Overcoming Anger helps you identify the roots of your anger and get it under control once and for all. Using cutting-edge techniques combined with a conversational approach, author Carol D. Jones, Ph.D., M.F.T., helps you turn your gaze inward and understand your individual anger style.
You'll also develop a framework for managing your anger, and techniques for eliminating it altogether, such as:
- identifying your personal anger style and developing a plan
- making a commitment to change your life
- coping with everyday triggers to eliminate stress
- developing positive communication techniques
- listening actively rather than passively
- creating a personal responsibility assessment for your thoughts and actions
- and so much more
Overcoming Anger provides you with quizzes, checklists, and mediations designed to help you wipe out anger at its core. With these techniques, you'll finally be able to let go of your anger and live a happy and fulfilling life!
|Edition description:||Second Edition|
|Product dimensions:||5.50(w) x 8.43(h) x (d)|
Read an Excerpt
A Different Place or Time
People get angry for different reasons. Although anger is a universal feeling, its causes and expression can be culturally specific. What makes a Trobriand Islander mad is probably not going to tick off a New York City taxi driver, and the way they express their anger will be much different.
For example, a Marine once told me about a guy he knew in basic training. This young Marine had gone through extremely rigorous and nasty verbal abuse during boot camp at the hands of his Mephistophelian drill instructor. He had been insulted to the max and had been taken to the limits physically. He had not only withstood, but had succeeded fully in all the trials they could put to him. He was a "stellar" Marine. He was trained to handle the toughest physical and mental challenges out there. However, he went totally ballistic when the instructor called his mother an "old bag."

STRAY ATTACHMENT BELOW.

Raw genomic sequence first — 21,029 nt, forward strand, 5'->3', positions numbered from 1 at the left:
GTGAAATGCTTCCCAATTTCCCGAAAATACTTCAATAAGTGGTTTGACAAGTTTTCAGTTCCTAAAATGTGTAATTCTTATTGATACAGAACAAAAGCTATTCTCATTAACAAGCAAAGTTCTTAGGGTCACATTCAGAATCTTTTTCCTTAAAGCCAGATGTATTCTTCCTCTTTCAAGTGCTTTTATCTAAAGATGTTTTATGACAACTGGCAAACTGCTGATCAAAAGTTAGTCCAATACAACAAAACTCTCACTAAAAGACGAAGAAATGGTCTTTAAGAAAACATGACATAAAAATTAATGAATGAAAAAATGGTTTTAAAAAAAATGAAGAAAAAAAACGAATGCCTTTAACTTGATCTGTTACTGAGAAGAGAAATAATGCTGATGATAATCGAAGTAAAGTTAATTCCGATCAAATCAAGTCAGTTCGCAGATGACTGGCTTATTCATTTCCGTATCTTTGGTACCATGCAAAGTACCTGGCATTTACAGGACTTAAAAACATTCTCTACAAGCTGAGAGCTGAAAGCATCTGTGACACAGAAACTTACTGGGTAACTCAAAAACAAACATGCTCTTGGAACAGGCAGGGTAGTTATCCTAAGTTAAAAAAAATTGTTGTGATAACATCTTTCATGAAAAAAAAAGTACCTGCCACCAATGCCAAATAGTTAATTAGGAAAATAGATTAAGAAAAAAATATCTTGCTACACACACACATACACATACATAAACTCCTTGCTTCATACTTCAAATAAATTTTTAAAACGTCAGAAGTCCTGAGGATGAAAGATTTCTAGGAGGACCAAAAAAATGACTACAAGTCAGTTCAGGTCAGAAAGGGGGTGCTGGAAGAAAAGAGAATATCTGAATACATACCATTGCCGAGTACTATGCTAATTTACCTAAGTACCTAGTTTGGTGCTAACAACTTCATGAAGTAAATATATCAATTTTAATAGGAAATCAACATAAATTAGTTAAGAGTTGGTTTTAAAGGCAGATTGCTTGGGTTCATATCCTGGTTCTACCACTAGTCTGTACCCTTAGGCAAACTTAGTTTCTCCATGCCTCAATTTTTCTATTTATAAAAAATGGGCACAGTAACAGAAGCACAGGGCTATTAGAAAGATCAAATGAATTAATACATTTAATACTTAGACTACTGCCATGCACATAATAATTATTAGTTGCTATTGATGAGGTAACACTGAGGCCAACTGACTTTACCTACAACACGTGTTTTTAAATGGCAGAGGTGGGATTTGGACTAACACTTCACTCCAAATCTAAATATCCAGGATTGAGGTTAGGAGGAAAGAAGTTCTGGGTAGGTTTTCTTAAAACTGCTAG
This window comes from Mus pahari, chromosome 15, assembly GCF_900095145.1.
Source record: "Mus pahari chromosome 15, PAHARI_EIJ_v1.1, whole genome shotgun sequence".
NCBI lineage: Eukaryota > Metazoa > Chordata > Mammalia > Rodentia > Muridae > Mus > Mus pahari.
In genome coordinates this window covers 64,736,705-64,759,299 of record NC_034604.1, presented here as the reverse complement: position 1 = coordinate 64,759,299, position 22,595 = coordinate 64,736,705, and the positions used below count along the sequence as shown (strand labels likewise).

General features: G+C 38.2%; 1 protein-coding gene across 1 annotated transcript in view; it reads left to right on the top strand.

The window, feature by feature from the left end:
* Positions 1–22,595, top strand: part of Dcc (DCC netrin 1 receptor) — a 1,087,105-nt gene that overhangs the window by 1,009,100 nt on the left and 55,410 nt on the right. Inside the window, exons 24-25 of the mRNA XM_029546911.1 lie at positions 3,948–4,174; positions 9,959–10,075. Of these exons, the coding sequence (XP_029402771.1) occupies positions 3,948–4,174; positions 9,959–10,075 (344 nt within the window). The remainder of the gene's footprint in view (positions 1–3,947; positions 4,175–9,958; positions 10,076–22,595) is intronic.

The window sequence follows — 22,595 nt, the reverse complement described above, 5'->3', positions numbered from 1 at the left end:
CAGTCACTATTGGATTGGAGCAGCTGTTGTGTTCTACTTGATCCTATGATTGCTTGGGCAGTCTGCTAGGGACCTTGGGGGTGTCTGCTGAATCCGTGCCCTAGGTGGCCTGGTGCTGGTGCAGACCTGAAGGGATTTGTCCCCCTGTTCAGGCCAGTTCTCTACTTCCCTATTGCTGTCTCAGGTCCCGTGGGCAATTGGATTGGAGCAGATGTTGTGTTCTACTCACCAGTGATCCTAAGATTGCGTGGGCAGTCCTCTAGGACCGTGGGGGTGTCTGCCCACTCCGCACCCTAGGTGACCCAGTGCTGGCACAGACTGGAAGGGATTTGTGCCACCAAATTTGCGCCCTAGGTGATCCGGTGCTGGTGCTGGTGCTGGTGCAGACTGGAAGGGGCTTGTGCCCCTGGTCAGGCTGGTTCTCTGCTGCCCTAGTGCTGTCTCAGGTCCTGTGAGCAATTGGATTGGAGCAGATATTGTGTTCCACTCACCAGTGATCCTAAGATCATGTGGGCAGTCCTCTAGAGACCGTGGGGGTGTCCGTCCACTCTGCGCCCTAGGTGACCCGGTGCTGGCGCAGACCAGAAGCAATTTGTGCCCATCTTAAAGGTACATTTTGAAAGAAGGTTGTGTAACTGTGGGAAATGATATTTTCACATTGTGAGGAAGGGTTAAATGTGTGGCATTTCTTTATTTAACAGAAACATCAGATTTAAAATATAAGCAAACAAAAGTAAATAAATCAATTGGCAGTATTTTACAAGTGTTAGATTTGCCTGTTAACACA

No doubt, he realized that the verbal haranguing and physical training he was undergoing was supposed to be honing him for his future job as a "devil dog." Clearly, this young man was reacting to one of the "shoulds" from his early childhood that mothers should not be insulted. He lost control and expressed his displeasure physically, resulting in the end of his military career.
Whether you agree with his reaction or not, the only caveat here is to decide if the belief (and the reaction to the situation based on that belief) works to help achieve the desired results in the situation and within the context of the society. Here is where the buck stops.
Sure, we may make some knee-jerk choices based upon that pre-ordained hard-wiring, but, thanks to our brain's frontal lobe, these decisions are normally held in check by our assumptions regarding what we consider "reasonable." Sometimes this chain of consideration and action gets thrown out of whack and problems arise when individuals take action before they decide if their situation is threatening or if their response is appropriate.
In addition, what works for dealing with perceived threats in one society in terms of rules and values may not even warrant a flicker of consideration for folks from a different place or time.
Table of ContentsCHAPTER ONE : ANGER'S TERRAIN
CHAPTER TWO: A DIFFERENT PLACE OR TIME
CHAPTER THREE : DO I FEEL?
CHAPTER FOUR: ANGER AND FAMILY VIOLENCE
CHAPTER FIVE: STRESS AND EMOTIONS
CHAPTER SIX: BURNOUT
CHAPTER SEVEN: HERE'S THE THING
CHAPTER EIGHT: COMMUNICATION AND ANGER
CHAPTER NINE: IT'S DOWN TO YOU: ASSERTIVENESS
CHAPTER TEN: CONFLICT, CONFRONTATION AND THOSE NASTY PEOPLE